By Alejandro Freixes, CCNN Head Writer
NASA doesn’t just do cool space missions. Did you know that it also helps us keep track of hurricanes, using two unmanned Global Hawk aircraft that fly by themselves without any pilot inside?
Meet NASA’s Hurricane and Severe Storm Sentinel airborne mission – or HS3 – that investigates storms across the Atlantic. This year marks the first time that NASA will be sending out two of its Global Hawks with extra futuristic technology on board. Scott Braun, the HS3 mission principal investigator and research meteorologist (someone who studies weather), says that having two aircraft rather than just one will also give them a lot more information to predict where mega storms might be developing.
HS3, however, isn’t just interested in the storms of today and the near future. It’s also looking to understand why these storms develop, especially in the Atlantic Ocean. The more we can understand destructive things like hurricanes, tornadoes, and storms in, the more we can prepare when they show up and damage the neighborhood.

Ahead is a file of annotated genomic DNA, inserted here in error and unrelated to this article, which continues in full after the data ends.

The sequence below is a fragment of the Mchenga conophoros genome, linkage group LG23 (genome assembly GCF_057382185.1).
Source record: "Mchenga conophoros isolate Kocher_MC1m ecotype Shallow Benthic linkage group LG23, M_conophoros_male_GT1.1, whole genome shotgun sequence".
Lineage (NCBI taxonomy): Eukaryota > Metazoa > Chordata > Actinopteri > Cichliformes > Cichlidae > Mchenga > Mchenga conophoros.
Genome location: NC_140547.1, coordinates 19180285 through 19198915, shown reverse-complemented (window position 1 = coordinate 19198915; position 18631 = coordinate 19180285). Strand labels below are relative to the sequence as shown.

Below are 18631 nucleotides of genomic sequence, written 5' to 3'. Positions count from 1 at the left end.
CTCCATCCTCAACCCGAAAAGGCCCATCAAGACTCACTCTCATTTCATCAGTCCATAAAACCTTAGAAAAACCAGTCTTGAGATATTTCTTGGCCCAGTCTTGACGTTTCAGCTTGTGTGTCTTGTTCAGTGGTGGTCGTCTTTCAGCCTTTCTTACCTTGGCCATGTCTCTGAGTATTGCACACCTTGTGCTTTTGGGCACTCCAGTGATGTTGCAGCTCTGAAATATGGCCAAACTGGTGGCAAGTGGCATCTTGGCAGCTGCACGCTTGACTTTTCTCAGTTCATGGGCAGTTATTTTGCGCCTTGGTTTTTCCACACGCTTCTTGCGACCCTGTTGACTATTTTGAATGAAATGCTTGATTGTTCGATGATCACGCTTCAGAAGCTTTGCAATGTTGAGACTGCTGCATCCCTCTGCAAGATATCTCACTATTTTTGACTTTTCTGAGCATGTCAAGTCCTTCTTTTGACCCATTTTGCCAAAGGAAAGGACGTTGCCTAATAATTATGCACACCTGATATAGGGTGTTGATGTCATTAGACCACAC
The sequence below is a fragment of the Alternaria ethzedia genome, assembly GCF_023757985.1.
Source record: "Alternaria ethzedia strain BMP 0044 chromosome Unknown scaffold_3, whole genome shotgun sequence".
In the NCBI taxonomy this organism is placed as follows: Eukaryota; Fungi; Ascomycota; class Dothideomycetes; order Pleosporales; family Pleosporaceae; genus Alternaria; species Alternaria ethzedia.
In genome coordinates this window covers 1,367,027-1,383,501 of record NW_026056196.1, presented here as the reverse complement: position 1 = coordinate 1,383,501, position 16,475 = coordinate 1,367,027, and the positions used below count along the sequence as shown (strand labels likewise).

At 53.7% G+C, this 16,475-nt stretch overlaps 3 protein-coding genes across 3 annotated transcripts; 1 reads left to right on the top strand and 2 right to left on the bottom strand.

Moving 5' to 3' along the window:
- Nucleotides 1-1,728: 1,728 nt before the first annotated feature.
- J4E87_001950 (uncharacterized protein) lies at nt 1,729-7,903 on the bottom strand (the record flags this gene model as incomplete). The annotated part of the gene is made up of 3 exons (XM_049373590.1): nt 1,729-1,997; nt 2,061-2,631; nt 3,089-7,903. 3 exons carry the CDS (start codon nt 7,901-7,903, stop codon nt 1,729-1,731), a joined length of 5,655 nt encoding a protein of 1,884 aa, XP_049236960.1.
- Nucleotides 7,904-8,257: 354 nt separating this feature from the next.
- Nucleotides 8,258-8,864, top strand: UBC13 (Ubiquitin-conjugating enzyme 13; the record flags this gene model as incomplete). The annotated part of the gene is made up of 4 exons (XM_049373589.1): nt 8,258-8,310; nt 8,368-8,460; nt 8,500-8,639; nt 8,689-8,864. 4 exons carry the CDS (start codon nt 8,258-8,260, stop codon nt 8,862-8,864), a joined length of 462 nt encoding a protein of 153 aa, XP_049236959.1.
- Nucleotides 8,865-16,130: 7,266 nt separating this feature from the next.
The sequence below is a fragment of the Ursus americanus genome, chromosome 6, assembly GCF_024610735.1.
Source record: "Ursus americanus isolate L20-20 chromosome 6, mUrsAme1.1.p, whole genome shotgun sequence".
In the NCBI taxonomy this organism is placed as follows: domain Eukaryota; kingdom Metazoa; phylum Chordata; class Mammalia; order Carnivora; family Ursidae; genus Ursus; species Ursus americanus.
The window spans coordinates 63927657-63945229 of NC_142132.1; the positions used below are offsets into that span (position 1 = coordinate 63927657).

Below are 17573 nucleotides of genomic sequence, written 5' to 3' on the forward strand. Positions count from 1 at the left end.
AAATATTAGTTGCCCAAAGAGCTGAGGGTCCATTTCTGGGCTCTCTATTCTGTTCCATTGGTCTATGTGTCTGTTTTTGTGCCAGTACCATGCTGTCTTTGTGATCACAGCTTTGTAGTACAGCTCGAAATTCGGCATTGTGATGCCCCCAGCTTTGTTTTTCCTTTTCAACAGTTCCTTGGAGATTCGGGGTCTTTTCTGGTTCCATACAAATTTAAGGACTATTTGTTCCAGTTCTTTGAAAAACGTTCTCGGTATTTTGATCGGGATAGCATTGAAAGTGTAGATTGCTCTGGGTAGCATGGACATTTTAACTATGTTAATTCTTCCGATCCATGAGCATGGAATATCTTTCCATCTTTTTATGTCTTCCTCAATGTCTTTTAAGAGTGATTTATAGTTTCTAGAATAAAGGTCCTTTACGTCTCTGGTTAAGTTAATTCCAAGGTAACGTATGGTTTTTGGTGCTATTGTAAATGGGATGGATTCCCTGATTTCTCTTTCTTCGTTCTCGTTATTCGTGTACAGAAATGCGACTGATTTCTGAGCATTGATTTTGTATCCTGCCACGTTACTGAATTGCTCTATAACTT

How do the Global Hawks measure all these wild storms? I mean, they don’t just lick their finger and put it in the air to see what direction the wind is blowing. Well, this year they’ll be using a blend of radar – radio waves – and microwave instruments to test the inside of a storm. They’ll also be rolling out this very awesome device called the Airborne Detector for Energetic Lightning Emissions (ADELE) gamma ray detector. Gamma rays are super high energy light that causes radiation, which can be harmful to humans. However, when gamma rays are used carefully, they can treat cancer in humans by killing bad cells.
As far as bad radiation, though, scientists believe that thunderstorms may actually create something called “dark lightning” that’s invisible to the naked eye but can still harm people. By studying them, the ADELE can offer a better understanding of, for example, the amount of gamma radiation airplane passengers might experience flying through a storm.
Images courtesy of NASA Wallops